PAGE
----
Novartis’ breast cancer drug Femara has been approved in the USA for the first-line treatment of early-stage breast cancer, after surgery, in post-menopausal women.

The green light follows a similar approval in the UK last month, which made Femara (letrozole) the only aromatase inhibitor cleared for use across the entire breast cancer spectrum - before surgery, directly post-surgery, after five years of standard tamoxifen treatment and in advanced cancer.

The approval was based on the results of the BIG1-98 trial, which were published in the New England Journal of Medicine on December 29. In the study, Femara was 27% more effective than the long-standing anti-oestrogen drug tamoxifen in preventing metastases in these patients, and 19% more effective in preventing a relapse of breast cancer, although there was no difference in overall survival.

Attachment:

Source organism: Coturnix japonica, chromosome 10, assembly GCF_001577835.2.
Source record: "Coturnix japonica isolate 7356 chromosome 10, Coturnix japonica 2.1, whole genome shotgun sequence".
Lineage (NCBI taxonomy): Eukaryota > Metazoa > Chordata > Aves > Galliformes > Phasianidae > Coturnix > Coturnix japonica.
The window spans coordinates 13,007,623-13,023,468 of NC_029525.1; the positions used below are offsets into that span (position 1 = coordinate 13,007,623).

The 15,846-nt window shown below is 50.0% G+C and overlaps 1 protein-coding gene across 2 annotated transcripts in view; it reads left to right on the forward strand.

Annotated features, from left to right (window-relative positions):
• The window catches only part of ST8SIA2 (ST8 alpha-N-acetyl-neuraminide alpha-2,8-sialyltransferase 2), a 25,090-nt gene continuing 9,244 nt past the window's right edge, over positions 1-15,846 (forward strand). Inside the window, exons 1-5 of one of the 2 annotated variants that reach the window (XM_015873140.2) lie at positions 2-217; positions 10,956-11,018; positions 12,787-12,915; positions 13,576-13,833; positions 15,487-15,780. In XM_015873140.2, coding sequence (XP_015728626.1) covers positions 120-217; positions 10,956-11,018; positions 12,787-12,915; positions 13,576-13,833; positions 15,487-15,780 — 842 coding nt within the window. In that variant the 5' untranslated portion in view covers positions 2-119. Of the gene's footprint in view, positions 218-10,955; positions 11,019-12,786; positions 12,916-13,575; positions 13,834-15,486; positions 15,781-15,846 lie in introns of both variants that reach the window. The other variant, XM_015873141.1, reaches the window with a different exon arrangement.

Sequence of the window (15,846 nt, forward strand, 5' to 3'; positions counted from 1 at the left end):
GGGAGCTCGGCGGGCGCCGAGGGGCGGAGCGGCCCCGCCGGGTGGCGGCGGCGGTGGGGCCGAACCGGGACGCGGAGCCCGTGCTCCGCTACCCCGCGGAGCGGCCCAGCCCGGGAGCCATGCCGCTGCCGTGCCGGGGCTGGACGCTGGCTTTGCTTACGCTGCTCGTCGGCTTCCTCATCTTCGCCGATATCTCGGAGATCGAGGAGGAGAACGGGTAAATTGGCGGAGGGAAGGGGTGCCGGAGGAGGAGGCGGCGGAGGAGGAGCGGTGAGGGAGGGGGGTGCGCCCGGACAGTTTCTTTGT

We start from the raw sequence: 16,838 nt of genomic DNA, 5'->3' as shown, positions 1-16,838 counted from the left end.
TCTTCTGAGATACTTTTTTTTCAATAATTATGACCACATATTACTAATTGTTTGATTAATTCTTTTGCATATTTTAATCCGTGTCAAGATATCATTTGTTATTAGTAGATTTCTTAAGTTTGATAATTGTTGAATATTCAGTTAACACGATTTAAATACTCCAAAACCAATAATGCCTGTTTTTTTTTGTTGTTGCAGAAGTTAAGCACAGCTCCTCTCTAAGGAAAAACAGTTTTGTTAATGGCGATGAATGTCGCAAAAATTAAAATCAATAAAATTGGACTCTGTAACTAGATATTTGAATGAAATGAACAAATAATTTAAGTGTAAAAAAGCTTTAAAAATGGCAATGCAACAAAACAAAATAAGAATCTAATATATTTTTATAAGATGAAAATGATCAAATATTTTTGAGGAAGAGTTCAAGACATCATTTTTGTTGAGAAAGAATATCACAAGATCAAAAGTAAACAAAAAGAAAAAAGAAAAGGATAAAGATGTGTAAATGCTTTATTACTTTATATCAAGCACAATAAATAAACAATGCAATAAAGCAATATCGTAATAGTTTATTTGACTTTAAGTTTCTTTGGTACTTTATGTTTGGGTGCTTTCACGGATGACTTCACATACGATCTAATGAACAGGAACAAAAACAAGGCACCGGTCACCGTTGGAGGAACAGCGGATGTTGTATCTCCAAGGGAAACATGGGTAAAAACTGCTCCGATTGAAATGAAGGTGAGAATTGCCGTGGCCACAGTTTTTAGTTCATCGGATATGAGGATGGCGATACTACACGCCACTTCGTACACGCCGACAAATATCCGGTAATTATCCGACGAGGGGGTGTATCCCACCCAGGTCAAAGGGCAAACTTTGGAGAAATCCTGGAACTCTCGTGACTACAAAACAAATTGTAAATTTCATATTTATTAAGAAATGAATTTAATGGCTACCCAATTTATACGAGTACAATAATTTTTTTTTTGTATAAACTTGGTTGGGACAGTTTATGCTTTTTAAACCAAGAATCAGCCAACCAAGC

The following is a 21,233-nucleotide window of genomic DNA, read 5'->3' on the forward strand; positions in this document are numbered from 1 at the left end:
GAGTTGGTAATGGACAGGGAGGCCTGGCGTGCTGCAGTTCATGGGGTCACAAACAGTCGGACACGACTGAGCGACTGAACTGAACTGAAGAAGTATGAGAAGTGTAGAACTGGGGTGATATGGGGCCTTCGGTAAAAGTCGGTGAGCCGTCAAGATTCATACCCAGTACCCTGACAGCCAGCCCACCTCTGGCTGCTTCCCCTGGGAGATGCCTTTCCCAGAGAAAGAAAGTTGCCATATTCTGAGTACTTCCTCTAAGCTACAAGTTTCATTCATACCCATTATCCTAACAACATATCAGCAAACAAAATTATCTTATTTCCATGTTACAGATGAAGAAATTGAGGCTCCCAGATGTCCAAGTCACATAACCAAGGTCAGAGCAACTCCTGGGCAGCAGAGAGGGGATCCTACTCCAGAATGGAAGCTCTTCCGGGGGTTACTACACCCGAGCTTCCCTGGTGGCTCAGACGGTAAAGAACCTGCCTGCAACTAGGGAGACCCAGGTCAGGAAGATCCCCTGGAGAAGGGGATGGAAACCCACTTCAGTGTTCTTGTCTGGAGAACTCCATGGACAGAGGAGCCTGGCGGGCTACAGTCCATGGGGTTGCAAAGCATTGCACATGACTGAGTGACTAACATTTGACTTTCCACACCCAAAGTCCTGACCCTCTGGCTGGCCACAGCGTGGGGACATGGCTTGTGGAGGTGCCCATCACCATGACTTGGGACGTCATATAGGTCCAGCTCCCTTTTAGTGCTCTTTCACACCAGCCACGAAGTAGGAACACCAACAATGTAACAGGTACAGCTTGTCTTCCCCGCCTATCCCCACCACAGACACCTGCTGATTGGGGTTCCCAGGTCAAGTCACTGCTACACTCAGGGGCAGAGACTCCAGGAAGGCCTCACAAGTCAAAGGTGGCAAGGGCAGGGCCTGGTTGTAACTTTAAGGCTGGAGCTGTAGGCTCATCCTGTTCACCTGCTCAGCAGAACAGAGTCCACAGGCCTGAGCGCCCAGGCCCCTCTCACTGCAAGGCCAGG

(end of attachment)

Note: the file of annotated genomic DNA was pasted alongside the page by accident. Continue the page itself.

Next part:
Sales of Femara in the first nine months of 2005 climbed 44% to $390 million, making it the fastest-growing product in Novartis’ oncology franchise. It competes in the aromatase inhibitor sector with AstraZeneca’s Arimidex (anastrozole) and Pfizer's Aromasin (exemestane), which had nine-month 2005 sales of $856 million and $176 million, respectively.

Analysts have said that Femara could see sales in excess of $1.4 billion at peak, driven by new indications.